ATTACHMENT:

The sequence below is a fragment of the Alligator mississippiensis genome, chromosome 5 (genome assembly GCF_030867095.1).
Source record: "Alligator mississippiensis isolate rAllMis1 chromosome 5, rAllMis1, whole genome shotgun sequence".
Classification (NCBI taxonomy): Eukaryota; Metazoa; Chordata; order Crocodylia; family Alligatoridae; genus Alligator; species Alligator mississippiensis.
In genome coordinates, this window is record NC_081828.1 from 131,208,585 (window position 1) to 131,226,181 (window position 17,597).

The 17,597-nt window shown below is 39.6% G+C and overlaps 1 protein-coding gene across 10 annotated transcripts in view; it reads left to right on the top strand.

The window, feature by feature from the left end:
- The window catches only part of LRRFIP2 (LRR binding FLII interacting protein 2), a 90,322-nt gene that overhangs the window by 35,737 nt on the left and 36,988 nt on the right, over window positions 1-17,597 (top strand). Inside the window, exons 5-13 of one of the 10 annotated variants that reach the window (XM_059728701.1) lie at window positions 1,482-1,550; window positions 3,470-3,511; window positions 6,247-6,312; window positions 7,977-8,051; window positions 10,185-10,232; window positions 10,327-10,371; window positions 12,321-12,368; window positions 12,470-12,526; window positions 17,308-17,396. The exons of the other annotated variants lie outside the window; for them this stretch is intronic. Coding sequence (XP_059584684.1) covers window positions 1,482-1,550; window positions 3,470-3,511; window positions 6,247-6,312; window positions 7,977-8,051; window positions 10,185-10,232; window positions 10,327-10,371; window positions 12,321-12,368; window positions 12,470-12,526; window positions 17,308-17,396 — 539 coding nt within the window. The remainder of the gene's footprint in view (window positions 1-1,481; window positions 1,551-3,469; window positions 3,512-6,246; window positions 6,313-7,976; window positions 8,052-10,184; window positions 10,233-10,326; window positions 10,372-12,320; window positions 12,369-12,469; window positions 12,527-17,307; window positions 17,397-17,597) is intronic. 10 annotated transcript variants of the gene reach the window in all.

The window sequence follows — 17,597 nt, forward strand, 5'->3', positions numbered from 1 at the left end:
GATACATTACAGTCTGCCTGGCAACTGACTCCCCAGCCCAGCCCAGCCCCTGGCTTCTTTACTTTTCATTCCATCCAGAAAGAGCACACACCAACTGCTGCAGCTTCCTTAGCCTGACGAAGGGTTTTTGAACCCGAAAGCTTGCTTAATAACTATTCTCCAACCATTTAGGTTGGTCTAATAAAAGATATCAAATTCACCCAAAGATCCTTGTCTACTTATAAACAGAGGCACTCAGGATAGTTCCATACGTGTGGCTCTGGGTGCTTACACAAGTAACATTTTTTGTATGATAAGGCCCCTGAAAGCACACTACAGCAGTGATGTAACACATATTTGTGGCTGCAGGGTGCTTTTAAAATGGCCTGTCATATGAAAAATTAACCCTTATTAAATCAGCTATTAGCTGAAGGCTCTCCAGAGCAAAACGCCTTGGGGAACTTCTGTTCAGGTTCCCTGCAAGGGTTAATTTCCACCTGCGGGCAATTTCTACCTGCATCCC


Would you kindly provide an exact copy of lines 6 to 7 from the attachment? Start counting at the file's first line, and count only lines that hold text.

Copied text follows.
The window, feature by feature from the left end:
- The window catches only part of LRRFIP2 (LRR binding FLII interacting protein 2), a 90,322-nt gene that overhangs the window by 35,737 nt on the left and 36,988 nt on the right, over window positions 1-17,597 (top strand). Inside the window, exons 5-13 of one of the 10 annotated variants that reach the window (XM_059728701.1) lie at window positions 1,482-1,550; window positions 3,470-3,511; window positions 6,247-6,312; window positions 7,977-8,051; window positions 10,185-10,232; window positions 10,327-10,371; window positions 12,321-12,368; window positions 12,470-12,526; window positions 17,308-17,396. The exons of the other annotated variants lie outside the window; for them this stretch is intronic. Coding sequence (XP_059584684.1) covers window positions 1,482-1,550; window positions 3,470-3,511; window positions 6,247-6,312; window positions 7,977-8,051; window positions 10,185-10,232; window positions 10,327-10,371; window positions 12,321-12,368; window positions 12,470-12,526; window positions 17,308-17,396 — 539 coding nt within the window. The remainder of the gene's footprint in view (window positions 1-1,481; window positions 1,551-3,469; window positions 3,512-6,246; window positions 6,313-7,976; window positions 8,052-10,184; window positions 10,233-10,326; window positions 10,372-12,320; window positions 12,369-12,469; window positions 12,527-17,307; window positions 17,397-17,597) is intronic. 10 annotated transcript variants of the gene reach the window in all.